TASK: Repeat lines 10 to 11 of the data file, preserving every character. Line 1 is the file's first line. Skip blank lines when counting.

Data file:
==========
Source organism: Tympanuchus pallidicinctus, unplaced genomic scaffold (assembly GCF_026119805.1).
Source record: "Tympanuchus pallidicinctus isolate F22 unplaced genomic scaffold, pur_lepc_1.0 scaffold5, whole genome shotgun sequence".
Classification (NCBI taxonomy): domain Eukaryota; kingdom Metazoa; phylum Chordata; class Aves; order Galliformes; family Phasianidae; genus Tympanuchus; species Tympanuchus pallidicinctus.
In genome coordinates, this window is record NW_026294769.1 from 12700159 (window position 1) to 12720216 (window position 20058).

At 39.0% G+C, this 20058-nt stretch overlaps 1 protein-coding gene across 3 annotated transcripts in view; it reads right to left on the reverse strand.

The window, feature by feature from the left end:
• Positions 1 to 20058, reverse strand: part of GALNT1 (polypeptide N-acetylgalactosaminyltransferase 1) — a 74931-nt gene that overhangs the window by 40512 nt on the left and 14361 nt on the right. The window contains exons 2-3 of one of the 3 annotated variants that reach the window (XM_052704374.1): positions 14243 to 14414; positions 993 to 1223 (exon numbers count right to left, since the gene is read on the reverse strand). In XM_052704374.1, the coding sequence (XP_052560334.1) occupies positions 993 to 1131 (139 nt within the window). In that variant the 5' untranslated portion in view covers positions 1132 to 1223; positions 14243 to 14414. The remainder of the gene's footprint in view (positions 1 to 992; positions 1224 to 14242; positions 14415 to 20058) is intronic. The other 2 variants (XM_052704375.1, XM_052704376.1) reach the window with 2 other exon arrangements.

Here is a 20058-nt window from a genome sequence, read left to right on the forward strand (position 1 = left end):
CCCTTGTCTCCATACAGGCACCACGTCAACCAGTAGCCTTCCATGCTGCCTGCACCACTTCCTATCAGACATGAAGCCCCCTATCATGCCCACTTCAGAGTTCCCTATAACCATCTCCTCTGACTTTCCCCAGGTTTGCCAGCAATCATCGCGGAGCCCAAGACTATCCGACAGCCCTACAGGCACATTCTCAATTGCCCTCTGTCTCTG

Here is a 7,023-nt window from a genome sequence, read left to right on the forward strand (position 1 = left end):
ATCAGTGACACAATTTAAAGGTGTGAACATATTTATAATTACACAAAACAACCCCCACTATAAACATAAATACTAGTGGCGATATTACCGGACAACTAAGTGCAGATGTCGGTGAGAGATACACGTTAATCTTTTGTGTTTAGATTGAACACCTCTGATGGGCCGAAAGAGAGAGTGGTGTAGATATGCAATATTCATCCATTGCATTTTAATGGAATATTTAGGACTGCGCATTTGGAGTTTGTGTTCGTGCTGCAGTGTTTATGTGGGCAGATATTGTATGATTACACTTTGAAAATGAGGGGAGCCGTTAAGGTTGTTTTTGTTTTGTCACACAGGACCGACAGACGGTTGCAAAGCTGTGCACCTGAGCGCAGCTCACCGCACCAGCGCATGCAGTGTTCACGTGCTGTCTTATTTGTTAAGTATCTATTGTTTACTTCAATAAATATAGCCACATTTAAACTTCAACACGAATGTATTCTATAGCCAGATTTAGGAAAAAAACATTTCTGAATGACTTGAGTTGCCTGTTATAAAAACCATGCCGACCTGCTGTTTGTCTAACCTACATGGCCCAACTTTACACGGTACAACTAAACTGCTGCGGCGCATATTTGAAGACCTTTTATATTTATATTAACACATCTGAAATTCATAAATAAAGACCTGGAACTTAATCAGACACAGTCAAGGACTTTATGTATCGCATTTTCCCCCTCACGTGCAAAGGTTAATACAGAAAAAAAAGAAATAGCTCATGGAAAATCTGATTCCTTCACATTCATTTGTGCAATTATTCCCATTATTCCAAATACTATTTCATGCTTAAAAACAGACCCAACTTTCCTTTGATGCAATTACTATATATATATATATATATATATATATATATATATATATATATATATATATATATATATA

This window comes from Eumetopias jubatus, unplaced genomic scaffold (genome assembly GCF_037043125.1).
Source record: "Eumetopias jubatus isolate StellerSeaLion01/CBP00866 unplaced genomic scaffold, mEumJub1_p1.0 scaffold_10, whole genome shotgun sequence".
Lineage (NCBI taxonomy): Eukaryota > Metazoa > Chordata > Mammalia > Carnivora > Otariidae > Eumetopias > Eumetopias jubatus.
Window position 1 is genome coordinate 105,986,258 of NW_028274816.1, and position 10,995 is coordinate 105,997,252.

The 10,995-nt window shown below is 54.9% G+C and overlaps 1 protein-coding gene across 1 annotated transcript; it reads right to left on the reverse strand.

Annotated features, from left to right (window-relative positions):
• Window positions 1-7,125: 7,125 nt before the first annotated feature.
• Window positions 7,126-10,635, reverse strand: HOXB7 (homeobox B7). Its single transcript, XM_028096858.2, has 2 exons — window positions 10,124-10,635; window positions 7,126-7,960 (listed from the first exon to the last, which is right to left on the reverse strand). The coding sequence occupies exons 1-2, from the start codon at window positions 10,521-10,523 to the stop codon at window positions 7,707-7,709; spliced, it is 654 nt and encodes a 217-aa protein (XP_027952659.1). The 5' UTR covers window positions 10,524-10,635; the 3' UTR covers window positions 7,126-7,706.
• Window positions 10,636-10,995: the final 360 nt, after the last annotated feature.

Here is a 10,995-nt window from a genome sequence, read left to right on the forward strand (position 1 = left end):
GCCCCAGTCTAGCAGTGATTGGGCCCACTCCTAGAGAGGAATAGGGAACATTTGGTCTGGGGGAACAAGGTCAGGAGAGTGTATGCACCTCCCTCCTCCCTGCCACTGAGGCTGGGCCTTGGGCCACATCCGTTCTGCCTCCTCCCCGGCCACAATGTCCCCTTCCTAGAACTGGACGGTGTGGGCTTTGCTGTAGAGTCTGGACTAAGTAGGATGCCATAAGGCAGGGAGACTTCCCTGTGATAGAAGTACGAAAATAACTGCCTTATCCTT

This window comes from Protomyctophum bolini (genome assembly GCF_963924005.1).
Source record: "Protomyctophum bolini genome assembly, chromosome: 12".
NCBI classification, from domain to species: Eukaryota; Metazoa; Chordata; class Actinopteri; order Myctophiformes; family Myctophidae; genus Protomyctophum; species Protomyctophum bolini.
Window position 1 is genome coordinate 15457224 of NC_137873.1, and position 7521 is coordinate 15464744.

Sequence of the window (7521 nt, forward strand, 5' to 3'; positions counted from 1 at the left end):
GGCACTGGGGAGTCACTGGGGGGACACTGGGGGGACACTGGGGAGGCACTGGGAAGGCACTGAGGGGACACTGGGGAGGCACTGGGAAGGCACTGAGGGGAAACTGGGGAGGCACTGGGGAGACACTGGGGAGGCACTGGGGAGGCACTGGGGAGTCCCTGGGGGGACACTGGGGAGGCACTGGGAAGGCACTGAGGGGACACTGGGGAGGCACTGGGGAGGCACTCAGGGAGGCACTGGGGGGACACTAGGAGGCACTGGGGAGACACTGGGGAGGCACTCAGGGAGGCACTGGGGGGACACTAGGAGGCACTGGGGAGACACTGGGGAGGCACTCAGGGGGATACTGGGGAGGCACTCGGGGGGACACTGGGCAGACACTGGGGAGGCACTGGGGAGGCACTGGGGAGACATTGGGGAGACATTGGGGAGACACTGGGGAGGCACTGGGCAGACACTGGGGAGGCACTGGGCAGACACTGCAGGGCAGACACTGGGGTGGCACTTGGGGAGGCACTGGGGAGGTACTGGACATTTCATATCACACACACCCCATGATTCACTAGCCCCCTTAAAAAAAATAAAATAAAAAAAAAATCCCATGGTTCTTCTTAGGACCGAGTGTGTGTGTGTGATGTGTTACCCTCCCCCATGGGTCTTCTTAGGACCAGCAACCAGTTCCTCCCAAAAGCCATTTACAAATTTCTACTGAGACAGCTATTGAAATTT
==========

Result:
Here is a 7,023-nt window from a genome sequence, read left to right on the forward strand (position 1 = left end):
ATCAGTGACACAATTTAAAGGTGTGAACATATTTATAATTACACAAAACAACCCCCACTATAAACATAAATACTAGTGGCGATATTACCGGACAACTAAGTGCAGATGTCGGTGAGAGATACACGTTAATCTTTTGTGTTTAGATTGAACACCTCTGATGGGCCGAAAGAGAGAGTGGTGTAGATATGCAATATTCATCCATTGCATTTTAATGGAATATTTAGGACTGCGCATTTGGAGTTTGTGTTCGTGCTGCAGTGTTTATGTGGGCAGATATTGTATGATTACACTTTGAAAATGAGGGGAGCCGTTAAGGTTGTTTTTGTTTTGTCACACAGGACCGACAGACGGTTGCAAAGCTGTGCACCTGAGCGCAGCTCACCGCACCAGCGCATGCAGTGTTCACGTGCTGTCTTATTTGTTAAGTATCTATTGTTTACTTCAATAAATATAGCCACATTTAAACTTCAACACGAATGTATTCTATAGCCAGATTTAGGAAAAAAACATTTCTGAATGACTTGAGTTGCCTGTTATAAAAACCATGCCGACCTGCTGTTTGTCTAACCTACATGGCCCAACTTTACACGGTACAACTAAACTGCTGCGGCGCATATTTGAAGACCTTTTATATTTATATTAACACATCTGAAATTCATAAATAAAGACCTGGAACTTAATCAGACACAGTCAAGGACTTTATGTATCGCATTTTCCCCCTCACGTGCAAAGGTTAATACAGAAAAAAAAGAAATAGCTCATGGAAAATCTGATTCCTTCACATTCATTTGTGCAATTATTCCCATTATTCCAAATACTATTTCATGCTTAAAAACAGACCCAACTTTCCTTTGATGCAATTACTATATATATATATATATATATATATATATATATATATATATATATATATATATATATATA